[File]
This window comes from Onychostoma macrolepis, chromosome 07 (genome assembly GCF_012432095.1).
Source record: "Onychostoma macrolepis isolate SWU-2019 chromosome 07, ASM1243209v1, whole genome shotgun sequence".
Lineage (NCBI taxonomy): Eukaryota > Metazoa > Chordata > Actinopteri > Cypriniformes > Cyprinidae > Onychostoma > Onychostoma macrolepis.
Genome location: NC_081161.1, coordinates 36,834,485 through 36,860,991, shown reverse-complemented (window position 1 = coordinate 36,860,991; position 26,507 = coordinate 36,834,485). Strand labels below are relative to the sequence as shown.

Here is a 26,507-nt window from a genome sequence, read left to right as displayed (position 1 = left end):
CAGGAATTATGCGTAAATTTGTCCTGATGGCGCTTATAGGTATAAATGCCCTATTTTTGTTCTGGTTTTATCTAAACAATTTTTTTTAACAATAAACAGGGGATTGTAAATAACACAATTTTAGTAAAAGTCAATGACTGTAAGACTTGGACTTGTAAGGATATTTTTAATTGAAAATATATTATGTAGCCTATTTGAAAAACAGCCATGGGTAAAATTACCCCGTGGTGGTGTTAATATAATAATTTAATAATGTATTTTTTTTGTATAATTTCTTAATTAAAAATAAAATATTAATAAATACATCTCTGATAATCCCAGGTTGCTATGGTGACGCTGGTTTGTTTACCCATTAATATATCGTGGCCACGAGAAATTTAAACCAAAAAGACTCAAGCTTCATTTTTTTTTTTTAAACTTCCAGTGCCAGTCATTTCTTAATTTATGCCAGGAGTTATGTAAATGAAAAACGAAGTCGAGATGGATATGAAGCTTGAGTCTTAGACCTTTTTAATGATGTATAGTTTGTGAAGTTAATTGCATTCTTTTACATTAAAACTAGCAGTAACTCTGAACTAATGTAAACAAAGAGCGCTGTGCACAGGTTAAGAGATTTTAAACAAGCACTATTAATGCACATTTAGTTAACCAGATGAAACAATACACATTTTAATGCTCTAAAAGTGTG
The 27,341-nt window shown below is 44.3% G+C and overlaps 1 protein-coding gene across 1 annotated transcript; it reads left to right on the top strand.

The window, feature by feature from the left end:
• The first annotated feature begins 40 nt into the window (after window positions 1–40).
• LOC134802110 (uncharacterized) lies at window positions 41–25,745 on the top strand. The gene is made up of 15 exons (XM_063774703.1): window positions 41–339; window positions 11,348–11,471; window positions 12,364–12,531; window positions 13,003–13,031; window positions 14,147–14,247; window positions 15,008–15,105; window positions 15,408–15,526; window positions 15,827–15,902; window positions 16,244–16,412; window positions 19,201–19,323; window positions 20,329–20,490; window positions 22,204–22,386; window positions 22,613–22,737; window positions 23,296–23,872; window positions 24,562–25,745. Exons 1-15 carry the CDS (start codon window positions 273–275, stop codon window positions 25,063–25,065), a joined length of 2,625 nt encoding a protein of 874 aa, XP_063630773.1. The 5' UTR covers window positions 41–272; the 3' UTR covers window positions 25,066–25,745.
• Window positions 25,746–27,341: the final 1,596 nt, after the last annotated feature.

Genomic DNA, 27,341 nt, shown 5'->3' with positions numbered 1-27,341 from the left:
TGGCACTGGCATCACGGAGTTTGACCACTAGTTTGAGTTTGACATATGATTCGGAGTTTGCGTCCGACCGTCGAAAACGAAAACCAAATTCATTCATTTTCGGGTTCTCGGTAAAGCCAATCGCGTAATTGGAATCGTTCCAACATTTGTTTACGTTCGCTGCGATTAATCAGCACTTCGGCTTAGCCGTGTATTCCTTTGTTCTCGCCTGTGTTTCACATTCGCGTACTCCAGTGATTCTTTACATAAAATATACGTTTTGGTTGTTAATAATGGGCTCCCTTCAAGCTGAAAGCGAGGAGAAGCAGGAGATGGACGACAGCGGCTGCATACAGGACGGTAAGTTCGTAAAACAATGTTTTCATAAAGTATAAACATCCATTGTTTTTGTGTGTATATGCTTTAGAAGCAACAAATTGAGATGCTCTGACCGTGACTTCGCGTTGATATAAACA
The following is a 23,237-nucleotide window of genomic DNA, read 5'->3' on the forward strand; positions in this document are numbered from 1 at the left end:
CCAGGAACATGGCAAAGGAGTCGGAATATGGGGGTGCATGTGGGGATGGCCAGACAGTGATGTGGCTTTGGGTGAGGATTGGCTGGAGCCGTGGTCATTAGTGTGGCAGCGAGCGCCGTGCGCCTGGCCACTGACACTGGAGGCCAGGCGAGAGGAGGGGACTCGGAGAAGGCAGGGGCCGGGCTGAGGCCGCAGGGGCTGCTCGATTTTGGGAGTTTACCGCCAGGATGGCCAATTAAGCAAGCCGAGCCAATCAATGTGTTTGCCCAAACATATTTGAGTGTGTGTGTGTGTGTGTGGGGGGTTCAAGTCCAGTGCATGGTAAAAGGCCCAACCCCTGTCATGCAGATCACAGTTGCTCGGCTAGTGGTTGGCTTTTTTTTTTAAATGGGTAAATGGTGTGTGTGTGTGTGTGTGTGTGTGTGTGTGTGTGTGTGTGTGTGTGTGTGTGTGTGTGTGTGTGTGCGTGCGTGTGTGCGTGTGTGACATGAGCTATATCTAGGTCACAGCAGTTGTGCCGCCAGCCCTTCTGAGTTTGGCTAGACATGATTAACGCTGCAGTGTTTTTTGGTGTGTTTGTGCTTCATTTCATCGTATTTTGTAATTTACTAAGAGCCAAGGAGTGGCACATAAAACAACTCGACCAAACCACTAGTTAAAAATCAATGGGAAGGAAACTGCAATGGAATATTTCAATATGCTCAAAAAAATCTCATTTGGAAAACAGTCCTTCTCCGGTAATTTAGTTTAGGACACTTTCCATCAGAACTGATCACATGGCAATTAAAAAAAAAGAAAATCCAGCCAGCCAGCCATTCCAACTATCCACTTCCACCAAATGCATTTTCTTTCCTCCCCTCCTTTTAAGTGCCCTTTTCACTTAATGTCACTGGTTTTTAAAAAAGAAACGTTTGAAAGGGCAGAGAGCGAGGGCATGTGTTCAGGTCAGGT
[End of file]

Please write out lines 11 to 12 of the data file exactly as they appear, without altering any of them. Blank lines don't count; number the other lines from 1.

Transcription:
• Window positions 25,746–27,341: the final 1,596 nt, after the last annotated feature.

Genomic DNA, 27,341 nt, shown 5'->3' with positions numbered 1-27,341 from the left: